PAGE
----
Tbilisi and Kiev step up Nato drive
Ukraine and Georgia intensified their efforts on Wednesday to advance towards joining the Nato alliance in the face of Russian opposition. Diplomats said they expect the Ukraine and Georgia discussions to continue until the last moment...
Ukraine and Georgia intensified their efforts on Wednesday to advance towards joining the Nato alliance in the face of Russian opposition.
Both countries are seeking invitations to so-called membership action plans – the final stage to prepare potential members for joining the alliance – at a summit meeting of the 26-member alliance in Bucharest next week.
Their applications are strongly supported by the US, which wants agreement to be part of President George W. Bush’s legacy. A majority of other allies, largely from Nato’s newer members in eastern and central Europe, also backs the applications. But there is continuing opposition, mainly from western Europe, with Germany not wishing to provoke Russia, and other governments, such as France, hesitant.
Dmitry Medvedev, Russia’s president-elect, warned this week that the two countries’ moves towards Nato were “extremely troublesome for the existing structure of European security”.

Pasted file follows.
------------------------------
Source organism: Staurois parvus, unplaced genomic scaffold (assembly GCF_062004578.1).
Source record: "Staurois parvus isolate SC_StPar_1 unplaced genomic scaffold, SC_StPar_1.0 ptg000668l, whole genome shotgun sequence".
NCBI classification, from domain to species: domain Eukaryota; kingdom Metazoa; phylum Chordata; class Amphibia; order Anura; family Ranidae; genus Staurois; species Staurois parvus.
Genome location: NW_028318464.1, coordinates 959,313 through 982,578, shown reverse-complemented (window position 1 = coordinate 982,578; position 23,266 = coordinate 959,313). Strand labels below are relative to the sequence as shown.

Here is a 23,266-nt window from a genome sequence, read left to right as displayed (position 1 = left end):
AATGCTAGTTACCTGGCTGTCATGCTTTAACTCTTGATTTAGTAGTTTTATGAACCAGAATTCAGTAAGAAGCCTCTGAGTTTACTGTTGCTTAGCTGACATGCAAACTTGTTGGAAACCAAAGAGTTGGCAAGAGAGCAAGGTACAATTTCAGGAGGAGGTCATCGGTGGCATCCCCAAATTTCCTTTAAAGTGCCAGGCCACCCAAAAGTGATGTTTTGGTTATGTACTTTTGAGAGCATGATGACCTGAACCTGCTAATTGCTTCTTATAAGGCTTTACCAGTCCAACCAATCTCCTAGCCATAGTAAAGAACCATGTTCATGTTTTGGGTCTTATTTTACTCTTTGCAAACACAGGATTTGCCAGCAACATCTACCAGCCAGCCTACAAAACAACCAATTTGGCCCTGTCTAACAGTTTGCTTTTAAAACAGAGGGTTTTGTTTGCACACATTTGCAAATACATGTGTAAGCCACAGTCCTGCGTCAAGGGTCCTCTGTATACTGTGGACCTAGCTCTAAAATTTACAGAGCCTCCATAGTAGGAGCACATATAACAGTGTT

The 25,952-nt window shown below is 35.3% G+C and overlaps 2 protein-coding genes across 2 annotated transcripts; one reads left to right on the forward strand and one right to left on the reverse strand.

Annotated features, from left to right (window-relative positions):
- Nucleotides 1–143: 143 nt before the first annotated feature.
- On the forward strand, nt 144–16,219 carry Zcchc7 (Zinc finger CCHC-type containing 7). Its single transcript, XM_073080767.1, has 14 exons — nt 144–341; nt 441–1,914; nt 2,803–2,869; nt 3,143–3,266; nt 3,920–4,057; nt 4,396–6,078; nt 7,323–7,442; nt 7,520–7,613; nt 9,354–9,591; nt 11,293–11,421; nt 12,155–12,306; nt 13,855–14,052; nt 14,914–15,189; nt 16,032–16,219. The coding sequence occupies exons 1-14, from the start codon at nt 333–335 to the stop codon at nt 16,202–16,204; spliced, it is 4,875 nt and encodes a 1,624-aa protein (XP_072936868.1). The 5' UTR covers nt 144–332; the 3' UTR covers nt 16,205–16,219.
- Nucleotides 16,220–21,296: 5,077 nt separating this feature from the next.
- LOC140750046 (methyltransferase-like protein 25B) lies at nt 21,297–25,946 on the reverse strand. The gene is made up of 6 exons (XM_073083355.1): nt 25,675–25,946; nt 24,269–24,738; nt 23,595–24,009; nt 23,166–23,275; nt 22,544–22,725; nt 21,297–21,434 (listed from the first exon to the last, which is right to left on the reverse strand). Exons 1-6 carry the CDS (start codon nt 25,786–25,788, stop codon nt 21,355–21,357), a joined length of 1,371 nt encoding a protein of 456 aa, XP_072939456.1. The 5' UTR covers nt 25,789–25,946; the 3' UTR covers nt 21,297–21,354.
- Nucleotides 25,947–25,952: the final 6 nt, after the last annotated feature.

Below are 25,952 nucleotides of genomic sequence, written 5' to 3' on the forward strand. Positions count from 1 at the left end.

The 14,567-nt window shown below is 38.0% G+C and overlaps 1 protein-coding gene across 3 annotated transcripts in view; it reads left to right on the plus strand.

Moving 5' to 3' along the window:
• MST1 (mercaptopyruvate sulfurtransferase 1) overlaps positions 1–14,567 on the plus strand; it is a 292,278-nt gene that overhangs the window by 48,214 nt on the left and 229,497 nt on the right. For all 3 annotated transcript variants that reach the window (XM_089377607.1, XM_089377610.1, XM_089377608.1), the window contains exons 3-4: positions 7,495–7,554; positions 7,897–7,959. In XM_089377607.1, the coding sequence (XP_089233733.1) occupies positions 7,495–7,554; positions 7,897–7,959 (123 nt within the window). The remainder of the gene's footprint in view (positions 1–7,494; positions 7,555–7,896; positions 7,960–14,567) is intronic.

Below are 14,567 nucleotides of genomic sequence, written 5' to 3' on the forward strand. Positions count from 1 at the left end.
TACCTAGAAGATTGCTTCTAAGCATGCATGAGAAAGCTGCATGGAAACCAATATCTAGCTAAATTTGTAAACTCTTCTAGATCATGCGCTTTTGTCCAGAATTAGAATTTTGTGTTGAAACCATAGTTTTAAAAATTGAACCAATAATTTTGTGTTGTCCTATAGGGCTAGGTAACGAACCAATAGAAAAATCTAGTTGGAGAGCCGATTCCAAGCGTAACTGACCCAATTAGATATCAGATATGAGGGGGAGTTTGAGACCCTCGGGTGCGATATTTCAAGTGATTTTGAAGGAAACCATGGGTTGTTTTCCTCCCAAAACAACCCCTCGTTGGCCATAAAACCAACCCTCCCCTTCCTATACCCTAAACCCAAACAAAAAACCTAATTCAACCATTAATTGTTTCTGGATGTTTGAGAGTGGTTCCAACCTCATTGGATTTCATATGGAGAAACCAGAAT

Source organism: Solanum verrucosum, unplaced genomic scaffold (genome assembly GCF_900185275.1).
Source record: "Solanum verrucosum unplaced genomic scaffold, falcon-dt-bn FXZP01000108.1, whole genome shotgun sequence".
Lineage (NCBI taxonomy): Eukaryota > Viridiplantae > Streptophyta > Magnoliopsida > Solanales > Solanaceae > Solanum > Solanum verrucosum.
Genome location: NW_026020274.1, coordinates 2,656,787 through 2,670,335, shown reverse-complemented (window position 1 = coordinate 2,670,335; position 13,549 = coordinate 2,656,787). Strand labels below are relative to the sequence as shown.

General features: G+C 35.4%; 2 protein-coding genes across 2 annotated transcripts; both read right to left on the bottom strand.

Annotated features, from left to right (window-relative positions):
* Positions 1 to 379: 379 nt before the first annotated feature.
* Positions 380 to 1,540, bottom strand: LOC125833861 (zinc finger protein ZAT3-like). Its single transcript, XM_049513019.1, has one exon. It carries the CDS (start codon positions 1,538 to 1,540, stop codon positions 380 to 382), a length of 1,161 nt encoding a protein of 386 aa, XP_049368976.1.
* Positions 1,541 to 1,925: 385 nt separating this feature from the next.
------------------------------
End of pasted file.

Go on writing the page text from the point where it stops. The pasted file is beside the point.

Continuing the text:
The Ukrainian president, Viktor Yushchenko, on Wednesday dismissed such claims as “myths”, adding: “These are attempts to leave Ukraine in a position in which it would be unable to protect its security against threats. This is not acceptable. We are a sovereign nation.”
Mr Yushchenko suggested that failure by Kiev to join poses a risk to Ukrainian “sovereignty, independence”, and collective security in Europe.
Whereas most such invitations to the alliance have in the past been settled in advance of summits, diplomats said they expect the Ukraine and Georgia discussions to continue until the last moment.
Georgian officials pressed their case at a meeting on Wednesday at Nato headquarters in Brussels.
After the meeting, David Bakradze, Georgia’s foreign minister, said there was agreement that Georgia’s performance – including its contributions to Nato’s missions in Afghanistan and other international coalitions, such as that in Iraq – merited a membership action plan.
Georgia on Wednesday offered to contribute troops and logistics help to Nato’s counter-terrorism operation in the Mediterranean.
But Mr Bakradze said in a telephone interview that political questions could still delay the move. He declined to estimate the chances of an invitation next week.
Georgia’s move to the membership action plan was “a question of when rather than if”, he said, adding that a majority of allies believed the “when” should be settled in Bucharest.
Opponents to Georgia’s membership have also argued it should not move ahead because of the so-called frozen conflicts in Georgia’s breakaway regions of Abkhazia and South Ossetia. But Mr Bakradze argued that the issue before allies was not whether Georgia would join Nato but whether it would take a significant step towards it.
Denying that Georgia would “hand an indirect veto to third countries”, he said, in an apparent reference to Russia.
Moreover, a membership action plan would provide incentives towards settling the conflicts and add to stability, predictability and security in the region.